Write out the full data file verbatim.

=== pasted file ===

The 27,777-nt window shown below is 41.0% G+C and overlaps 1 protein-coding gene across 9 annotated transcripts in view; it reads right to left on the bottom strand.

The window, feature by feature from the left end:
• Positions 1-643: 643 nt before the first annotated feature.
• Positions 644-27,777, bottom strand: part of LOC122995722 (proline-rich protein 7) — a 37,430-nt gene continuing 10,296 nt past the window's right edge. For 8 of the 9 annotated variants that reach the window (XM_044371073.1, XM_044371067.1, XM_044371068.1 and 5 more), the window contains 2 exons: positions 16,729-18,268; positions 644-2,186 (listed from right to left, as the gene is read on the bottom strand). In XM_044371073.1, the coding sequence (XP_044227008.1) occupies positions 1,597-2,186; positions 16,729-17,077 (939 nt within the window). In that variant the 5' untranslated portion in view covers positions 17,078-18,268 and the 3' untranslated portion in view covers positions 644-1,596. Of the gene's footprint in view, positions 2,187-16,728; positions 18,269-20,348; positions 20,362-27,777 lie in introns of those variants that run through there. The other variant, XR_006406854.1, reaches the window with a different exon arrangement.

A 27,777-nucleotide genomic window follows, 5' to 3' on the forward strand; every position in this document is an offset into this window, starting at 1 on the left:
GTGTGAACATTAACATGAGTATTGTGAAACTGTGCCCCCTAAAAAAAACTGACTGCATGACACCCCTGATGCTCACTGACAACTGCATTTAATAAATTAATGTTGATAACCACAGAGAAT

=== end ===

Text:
The 27,777-nt window shown below is 41.0% G+C and overlaps 1 protein-coding gene across 9 annotated transcripts in view; it reads right to left on the bottom strand.

The window, feature by feature from the left end:
• Positions 1-643: 643 nt before the first annotated feature.
• Positions 644-27,777, bottom strand: part of LOC122995722 (proline-rich protein 7) — a 37,430-nt gene continuing 10,296 nt past the window's right edge. For 8 of the 9 annotated variants that reach the window (XM_044371073.1, XM_044371067.1, XM_044371068.1 and 5 more), the window contains 2 exons: positions 16,729-18,268; positions 644-2,186 (listed from right to left, as the gene is read on the bottom strand). In XM_044371073.1, the coding sequence (XP_044227008.1) occupies positions 1,597-2,186; positions 16,729-17,077 (939 nt within the window). In that variant the 5' untranslated portion in view covers positions 17,078-18,268 and the 3' untranslated portion in view covers positions 644-1,596. Of the gene's footprint in view, positions 2,187-16,728; positions 18,269-20,348; positions 20,362-27,777 lie in introns of those variants that run through there. The other variant, XR_006406854.1, reaches the window with a different exon arrangement.

A 27,777-nucleotide genomic window follows, 5' to 3' on the forward strand; every position in this document is an offset into this window, starting at 1 on the left:
GTGTGAACATTAACATGAGTATTGTGAAACTGTGCCCCCTAAAAAAAACTGACTGCATGACACCCCTGATGCTCACTGACAACTGCATTTAATAAATTAATGTTGATAACCACAGAGAAT